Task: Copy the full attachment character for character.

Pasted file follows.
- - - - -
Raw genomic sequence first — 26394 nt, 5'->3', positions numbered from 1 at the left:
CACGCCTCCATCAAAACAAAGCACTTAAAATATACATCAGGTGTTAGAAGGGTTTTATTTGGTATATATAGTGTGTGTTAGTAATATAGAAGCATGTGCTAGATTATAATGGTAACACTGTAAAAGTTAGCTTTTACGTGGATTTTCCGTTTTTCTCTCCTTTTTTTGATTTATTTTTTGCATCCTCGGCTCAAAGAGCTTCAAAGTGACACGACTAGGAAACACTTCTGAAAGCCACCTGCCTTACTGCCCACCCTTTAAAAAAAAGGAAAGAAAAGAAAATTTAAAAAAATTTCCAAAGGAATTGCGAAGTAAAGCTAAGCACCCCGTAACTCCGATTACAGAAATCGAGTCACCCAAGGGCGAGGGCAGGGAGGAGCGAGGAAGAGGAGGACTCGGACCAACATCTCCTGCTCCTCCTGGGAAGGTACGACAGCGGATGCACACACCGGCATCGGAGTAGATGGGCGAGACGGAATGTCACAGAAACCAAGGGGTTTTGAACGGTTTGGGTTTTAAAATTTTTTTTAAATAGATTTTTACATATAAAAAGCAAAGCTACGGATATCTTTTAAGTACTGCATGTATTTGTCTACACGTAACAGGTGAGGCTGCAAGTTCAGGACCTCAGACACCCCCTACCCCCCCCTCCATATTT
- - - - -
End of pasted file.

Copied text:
Raw genomic sequence first — 26394 nt, 5'->3', positions numbered from 1 at the left:
CACGCCTCCATCAAAACAAAGCACTTAAAATATACATCAGGTGTTAGAAGGGTTTTATTTGGTATATATAGTGTGTGTTAGTAATATAGAAGCATGTGCTAGATTATAATGGTAACACTGTAAAAGTTAGCTTTTACGTGGATTTTCCGTTTTTCTCTCCTTTTTTTGATTTATTTTTTGCATCCTCGGCTCAAAGAGCTTCAAAGTGACACGACTAGGAAACACTTCTGAAAGCCACCTGCCTTACTGCCCACCCTTTAAAAAAAAGGAAAGAAAAGAAAATTTAAAAAAATTTCCAAAGGAATTGCGAAGTAAAGCTAAGCACCCCGTAACTCCGATTACAGAAATCGAGTCACCCAAGGGCGAGGGCAGGGAGGAGCGAGGAAGAGGAGGACTCGGACCAACATCTCCTGCTCCTCCTGGGAAGGTACGACAGCGGATGCACACACCGGCATCGGAGTAGATGGGCGAGACGGAATGTCACAGAAACCAAGGGGTTTTGAACGGTTTGGGTTTTAAAATTTTTTTTAAATAGATTTTTACATATAAAAAGCAAAGCTACGGATATCTTTTAAGTACTGCATGTATTTGTCTACACGTAACAGGTGAGGCTGCAAGTTCAGGACCTCAGACACCCCCTACCCCCCCCTCCATATTT